Market Vectors’ Fran Rodilosso: With Tapering Set to Continue under Yellen, Investors May Look Again at Duration and Credit Risk
NEW YORK--(BUSINESS WIRE)--Federal Reserve Chair Janet Yellen’s six-hour testimony before the House Financial Services Committee earlier this week provided confirmation that the Federal Open Market Committee (FOMC) plans to continue tapering at its current pace, and that there would need to be a strong indication of change of direction in the economy for that process to stop, according to Fran Rodilosso, fixed income portfolio manager at Market Vectors ETFs.
“In an environment of uncertainty, there is value in safety”
“The once-feared tapering process is well under way and slated to continue under the new Federal Reserve Chair,” said Rodilosso.
Rodilosso observed that even while a highly accommodative U.S. monetary policy remains in place, tapering of bond purchases combined with historically low interest rates present a greater risk of rising than declining rates over the medium to long term. “Since the tapering talk began, U.S. high yield bond prices have generally held their value while Treasury yields have risen. U.S. investment grade corporates, lacking the spread cushion of high yield bonds, have not held their price levels.“
While shortening duration1 and adding credit risk worked in 2013, with the Treasury rally in January 2014, shorter duration strategies underperformed longer duration strategies, as interest rates rose and credit spreads widened. But, one month does not make a year. Credit spreads, not just in emerging markets but in developed markets as well, moved wider. So, where is there value in fixed income?
“In an environment of uncertainty, there is value in safety,” Rodilosso stated. “Keeping duration short is one important safety valve. Investment grade floating rate notes (FRNs) yield less than 1.00%2 at the moment, and coupons will only adjust higher when short rates start rising. While this may be relatively low yield in comparison to longer-term traditional fixed rate investment grade bonds, floating rate notes have less risk of capital loss from the potential of rising interest rates. Hedging high yield bonds with U.S. Treasuries has also been an effective way of limiting duration while isolating this credit risk.”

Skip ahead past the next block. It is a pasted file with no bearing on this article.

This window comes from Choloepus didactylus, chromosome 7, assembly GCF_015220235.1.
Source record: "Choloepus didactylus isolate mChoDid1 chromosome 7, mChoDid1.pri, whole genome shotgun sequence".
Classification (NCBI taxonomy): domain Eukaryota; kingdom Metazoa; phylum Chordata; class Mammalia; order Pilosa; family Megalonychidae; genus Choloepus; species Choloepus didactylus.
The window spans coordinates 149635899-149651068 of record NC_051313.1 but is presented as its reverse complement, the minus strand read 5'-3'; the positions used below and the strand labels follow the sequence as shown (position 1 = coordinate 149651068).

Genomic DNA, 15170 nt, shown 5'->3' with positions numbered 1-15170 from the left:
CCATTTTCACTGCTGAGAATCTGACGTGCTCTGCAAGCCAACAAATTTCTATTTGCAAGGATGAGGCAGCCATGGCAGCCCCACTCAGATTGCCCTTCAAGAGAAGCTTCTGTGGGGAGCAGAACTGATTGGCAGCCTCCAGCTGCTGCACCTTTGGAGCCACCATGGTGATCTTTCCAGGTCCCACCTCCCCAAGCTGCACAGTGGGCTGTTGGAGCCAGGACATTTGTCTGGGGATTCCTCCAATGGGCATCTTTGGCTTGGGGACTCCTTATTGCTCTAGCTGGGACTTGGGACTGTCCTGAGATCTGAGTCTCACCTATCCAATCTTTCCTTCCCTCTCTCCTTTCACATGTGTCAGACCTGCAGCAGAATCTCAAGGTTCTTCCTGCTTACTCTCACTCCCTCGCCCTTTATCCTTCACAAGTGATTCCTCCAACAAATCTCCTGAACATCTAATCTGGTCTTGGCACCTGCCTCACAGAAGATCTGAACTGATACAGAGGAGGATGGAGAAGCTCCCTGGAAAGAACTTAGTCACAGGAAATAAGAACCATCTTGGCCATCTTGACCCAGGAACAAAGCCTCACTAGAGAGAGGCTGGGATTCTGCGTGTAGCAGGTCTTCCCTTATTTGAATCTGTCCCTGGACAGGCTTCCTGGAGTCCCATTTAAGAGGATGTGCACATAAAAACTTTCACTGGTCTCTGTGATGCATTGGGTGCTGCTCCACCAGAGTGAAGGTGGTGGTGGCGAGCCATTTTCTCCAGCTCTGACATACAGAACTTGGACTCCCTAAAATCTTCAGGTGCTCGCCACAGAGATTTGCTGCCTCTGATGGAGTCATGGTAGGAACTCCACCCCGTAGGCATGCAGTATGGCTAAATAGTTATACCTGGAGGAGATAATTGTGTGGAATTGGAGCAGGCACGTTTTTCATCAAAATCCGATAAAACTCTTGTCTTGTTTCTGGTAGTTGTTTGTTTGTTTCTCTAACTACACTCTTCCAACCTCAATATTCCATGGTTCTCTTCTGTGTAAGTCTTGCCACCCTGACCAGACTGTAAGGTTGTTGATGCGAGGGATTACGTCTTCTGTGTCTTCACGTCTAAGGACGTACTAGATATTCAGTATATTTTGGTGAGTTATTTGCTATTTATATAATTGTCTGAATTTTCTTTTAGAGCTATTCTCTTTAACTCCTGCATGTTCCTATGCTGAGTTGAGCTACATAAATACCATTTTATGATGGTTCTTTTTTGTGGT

Rodilosso concluded, “Diversifying is also important. With the recent correction, emerging markets opportunities exist, and I believe that emerging markets, as well as Europe, continue to be effective options for diversification across credit, currency and geography.”
Mr. Rodilosso has over 20 years of experience trading and managing risk in fixed income investment strategies, including more than 17 years covering emerging markets. Market Vectors ETFs under his watch are Treasury-Hedged High Yield Bond ETF (NYSE Arca: THHY), Investment Grade Floating Rate ETF (NYSE Arca: FLTR®), Emerging Markets Local Currency Bond ETF (NYSE Arca: EMLC®), Emerging Markets Aggregate Bond ETF (NYSE Arca: EMAGTM), Emerging Markets High Yield Bond ETF (NYSE Arca: HYEM®), International High Yield Bond ETF (NYSE Arca: IHY®), Fallen Angel High Yield Bond ETF (NYSE Arca: ANGL®), and Renminbi Bond ETF (NYSE Arca: CHLC®). As of December 31, 2013 the total assets for these ETFs amounted to approximately $1.4 billion.
1 Duration measures a bond's sensitivity to interest rate changes that reflects the change in a bond's price given a change in yield.
2 Source: Market Vectors® US Investment Grade Floating Rate Index. Floating rate notes are less sensitive to interest rate changes, but may decline in value if their interest rates do not rise as much or as quickly as interest rates in general. Investors cannot invest directly in the Index. Yields for actual Fund investors may differ from what is shown because of differences in timing, the amount invested and fees and expenses. Current fund yields can be found at marketvectorsetfs.com.
Please note that the information herein represents the opinion of the portfolio manager and these opinions may change at any time and from time to time. Not intended to be a forecast of future events, a guarantee of future results or investment advice. Current market conditions may not continue. Information contained herein has been obtained from sources believed to be reliable, but not guaranteed. ©2014 Van Eck Securities Corporation.
About Market Vectors ETFs